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Last Updated:  Saturday, 22 February, 2003, 20:42 GMT

Landslide win just the tonic
By Jonathan Agnew
BBC cricket correspondent

If ever England needed a morale-lifting performance to show their supporters - and probably even themselves - they have a role to play in this World Cup, then this was it.

Quite how a team which came perilously close to being embarrassed by Namibia can turn themselves around to inflict such a heavy defeat on Pakistan is anybody's guess.

But this now means England can, for the first time, be viewed as serious candidates for the Super Six.

There is still India to come in another day/night match on Wednesday, followed by the mighty Australians on the weekend.

But England will have gained much-needed confidence while Pakistan left Newlands knowing their future will entirely depend on a showdown with India in Pretoria.

Paul Collingwood
Collingwood's knock should not be overlooked

There was no doubt, as is usually the case, the team which batted first was immediately handed a significant advantage.

The white ball swung viciously at times, and there was much more movement off the seam for England's bowlers once the sun had set behind Table Mountain.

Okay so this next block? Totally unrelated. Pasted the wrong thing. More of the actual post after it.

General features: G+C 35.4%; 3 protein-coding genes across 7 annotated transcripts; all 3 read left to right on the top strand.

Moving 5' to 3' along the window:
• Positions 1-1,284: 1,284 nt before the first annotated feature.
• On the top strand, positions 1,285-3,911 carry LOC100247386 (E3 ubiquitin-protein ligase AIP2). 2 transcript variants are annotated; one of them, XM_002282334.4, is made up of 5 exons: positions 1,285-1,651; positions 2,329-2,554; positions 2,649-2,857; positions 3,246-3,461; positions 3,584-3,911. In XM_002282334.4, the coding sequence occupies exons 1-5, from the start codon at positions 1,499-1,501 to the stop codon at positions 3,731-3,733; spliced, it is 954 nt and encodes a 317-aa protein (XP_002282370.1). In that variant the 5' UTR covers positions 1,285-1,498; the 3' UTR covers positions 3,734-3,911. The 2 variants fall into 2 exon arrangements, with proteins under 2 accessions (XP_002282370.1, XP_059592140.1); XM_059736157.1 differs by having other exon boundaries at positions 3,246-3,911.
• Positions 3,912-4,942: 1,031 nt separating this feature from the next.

This detracts absolutely nothing from the brilliant performance by James Anderson, merely to say that he thrived in the conditions.

Pitching the ball the ball up at a lively pace, he found the outside edge of a rather lazy looking Inzamam before, next ball, knocking back Youhana's middle stump.

Caddick, having removed the dangerous Afridi, also applied the pressure and once Pakistan were 59 for six, with Anderson nipping out Saeed and Latif in a single over, they were doomed.

Anderson deserves great credit for his four for 29, but Paul Collingwood's crucial innings of 66 must not be overlooked.

He came out to bat as England appeared destined for a total well short of 200, yet he worked hard with the lower order, receiving support from Giles and White.

This should not hide the fact that England's top-order was disappointing, once again, with soft dismissals making life too easy for their opponents.

None of the top five could claim to have been genuinely 'got out', which is an area England must address before they face India in Durban in four days' time.

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